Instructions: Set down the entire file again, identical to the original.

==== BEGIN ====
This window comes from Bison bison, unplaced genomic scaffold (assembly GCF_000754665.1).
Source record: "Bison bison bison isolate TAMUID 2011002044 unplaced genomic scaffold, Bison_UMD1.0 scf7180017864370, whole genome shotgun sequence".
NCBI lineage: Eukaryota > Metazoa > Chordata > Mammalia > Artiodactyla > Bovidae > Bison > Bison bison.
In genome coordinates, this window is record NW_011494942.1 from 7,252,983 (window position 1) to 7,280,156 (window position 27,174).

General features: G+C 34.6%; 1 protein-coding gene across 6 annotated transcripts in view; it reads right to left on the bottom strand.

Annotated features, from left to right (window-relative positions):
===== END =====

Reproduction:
This window comes from Bison bison, unplaced genomic scaffold (assembly GCF_000754665.1).
Source record: "Bison bison bison isolate TAMUID 2011002044 unplaced genomic scaffold, Bison_UMD1.0 scf7180017864370, whole genome shotgun sequence".
NCBI lineage: Eukaryota > Metazoa > Chordata > Mammalia > Artiodactyla > Bovidae > Bison > Bison bison.
In genome coordinates, this window is record NW_011494942.1 from 7,252,983 (window position 1) to 7,280,156 (window position 27,174).

General features: G+C 34.6%; 1 protein-coding gene across 6 annotated transcripts in view; it reads right to left on the bottom strand.

Annotated features, from left to right (window-relative positions):